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Which federal judges have been impeached?

The following judges have been impeached as of 2010.

1803: John Pickering, U.S. District Court for the District of New Hampshire (impeached by House and convicted by the Senate).

1804-1805: Samuel Chase, Associate Justice of the U.S. Supreme Court (impeached by the House in 1804 and acquitted by the Senate in 1805).

1830: James H. Peck, U.S. District Court for the District of Missouri (impeached by the House and acquitted by the Senate).

1862: West H. Humphreys, U.S. District Court for the Middle, Eastern and Western Districts of Tennessee (impeached by House and convicted in the Senate).

1873: Mark H. Delahay, U.S. District Court for the District of Kansas (impeached by the House and resigned before trial in the Senate).

1904: Charles Swayne, U.S. District Court for the Northern District of Florida (impeached by the House and acquitted in the Senate).

1912: Robert W. Archbald, U.S. Commerce Court (impeached by the House and convicted by the Senate).

1926: George W. English, U.S. District Court for the Eastern District of Illinois (impeached by the House and resigned from office).

1933: Harold Louderback, U.S. District Court for the Northern District of California (impeached by the House and acquitted by the Senate).

1936: Halsted L. Ritter, U.S. District Court for the Southern District of Florida (impeached by the House and convicted by the Senate).

1986: Harry E. Claiborne, U.S. District Court for the District of Nevada (impeached by the House and convicted in the Senate).

1988: Alcee L. Hastings, U.S. District Court for the Southern District of Florida (impeached by the House and convicted in the Senate).

1989: Walter L. Nixon, U.S. District Court for the Southern District of Mississippi (impeached by the House and convicted by the Senate).

THE SUPREME COURT TERM

When does the U.S. Supreme Court meet?

The U.S. Supreme Court convenes the first Monday of October for the start of its new term. The Court's term usually ends at the end of June. Federal law, codified at 28 U.S.C. section 2 provides: "The Supreme Court shall hold at the seat of government a term of court commencing on the first Monday in October of each year and may hold such adjourned or special terms as may be necessary."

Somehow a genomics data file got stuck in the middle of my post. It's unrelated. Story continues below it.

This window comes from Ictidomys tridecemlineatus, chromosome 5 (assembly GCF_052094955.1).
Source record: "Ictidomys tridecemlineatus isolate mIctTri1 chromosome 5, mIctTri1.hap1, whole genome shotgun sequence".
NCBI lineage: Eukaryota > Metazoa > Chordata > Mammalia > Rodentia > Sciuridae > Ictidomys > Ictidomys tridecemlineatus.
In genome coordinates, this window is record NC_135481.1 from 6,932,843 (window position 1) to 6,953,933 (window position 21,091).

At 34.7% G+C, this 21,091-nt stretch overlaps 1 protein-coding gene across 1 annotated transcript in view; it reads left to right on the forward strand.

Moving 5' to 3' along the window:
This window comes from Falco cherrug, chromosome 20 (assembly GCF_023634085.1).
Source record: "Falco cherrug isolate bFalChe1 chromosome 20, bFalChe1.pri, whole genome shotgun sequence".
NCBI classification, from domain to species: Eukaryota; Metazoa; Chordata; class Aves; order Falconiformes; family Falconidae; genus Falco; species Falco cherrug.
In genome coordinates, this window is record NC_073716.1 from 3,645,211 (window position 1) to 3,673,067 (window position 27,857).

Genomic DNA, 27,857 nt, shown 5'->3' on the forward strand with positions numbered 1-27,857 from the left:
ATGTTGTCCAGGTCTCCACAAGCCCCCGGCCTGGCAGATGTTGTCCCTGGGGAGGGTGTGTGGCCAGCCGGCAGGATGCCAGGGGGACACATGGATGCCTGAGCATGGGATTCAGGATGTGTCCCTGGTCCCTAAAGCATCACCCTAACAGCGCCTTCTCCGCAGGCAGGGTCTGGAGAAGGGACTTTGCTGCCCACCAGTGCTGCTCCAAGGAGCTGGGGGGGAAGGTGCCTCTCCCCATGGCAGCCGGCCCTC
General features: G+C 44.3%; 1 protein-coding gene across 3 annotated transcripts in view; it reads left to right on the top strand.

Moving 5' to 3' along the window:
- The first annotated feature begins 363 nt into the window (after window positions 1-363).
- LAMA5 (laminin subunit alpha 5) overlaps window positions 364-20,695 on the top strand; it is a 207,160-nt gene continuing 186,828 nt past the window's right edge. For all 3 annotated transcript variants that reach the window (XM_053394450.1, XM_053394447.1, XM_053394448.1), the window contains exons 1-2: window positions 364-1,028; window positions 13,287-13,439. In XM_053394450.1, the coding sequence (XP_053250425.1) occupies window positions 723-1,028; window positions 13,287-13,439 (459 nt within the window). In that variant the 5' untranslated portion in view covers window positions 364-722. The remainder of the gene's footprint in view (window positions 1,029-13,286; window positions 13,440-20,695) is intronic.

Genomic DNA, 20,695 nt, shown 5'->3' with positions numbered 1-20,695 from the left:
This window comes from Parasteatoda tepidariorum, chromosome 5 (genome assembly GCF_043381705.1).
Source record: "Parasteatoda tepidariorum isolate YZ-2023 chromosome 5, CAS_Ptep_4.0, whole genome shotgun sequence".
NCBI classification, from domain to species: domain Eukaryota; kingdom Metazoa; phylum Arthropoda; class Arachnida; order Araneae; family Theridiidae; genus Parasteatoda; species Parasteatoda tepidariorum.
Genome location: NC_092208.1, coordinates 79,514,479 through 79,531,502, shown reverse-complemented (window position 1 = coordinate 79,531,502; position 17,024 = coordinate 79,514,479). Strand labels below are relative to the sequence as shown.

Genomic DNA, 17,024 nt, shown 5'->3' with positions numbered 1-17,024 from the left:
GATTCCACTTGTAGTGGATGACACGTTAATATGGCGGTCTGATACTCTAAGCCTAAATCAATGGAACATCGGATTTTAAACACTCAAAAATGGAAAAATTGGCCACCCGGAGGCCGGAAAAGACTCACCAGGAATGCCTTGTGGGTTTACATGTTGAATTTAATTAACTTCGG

When did the Court originally begin its new terms?

The Judiciary Act of 1789 provided that the Court's terms shall begin the first Monday of February and the first Monday of August. The first meeting of the Court occurred on February 2, 1790.

Does the Court ever meet outside of its traditional term time?

Yes, the Court sometimes holds special sessions in important cases. For example, the Court held a special session on July 19, 1942, to hear the case of Ex Parte Quirin to determine whether alleged German saboteurs were entitled to a federal habeas corpus review of their military commission convictions. More recently, the Court called a special session to hear the case of McConnell v. Federal Election Commission in September 2003. The case involved a major First Amendment challenge to the Bipartisan Campaign Reform Act, a federal law restricting soft money spending and other funding restrictions in political elections.

How do justices get on the U.S. Supreme Court?

The president of the United States nominates or appoints U.S. Supreme Court justices. However, the U.S. Senate confirms the nominees or appointees by majority vote. In recent years, most persons nominated for service on the U.S. Supreme Court have served as lower federal court judges. However, nothing requires a person to have had prior judicial experience before serving on the U.S. Supreme Court. For example, former Associate Justice and later Chief Justice William H. Rehnquist had never served on the Court before his appointment by President Richard Nixon as associate justice in 1972.

 
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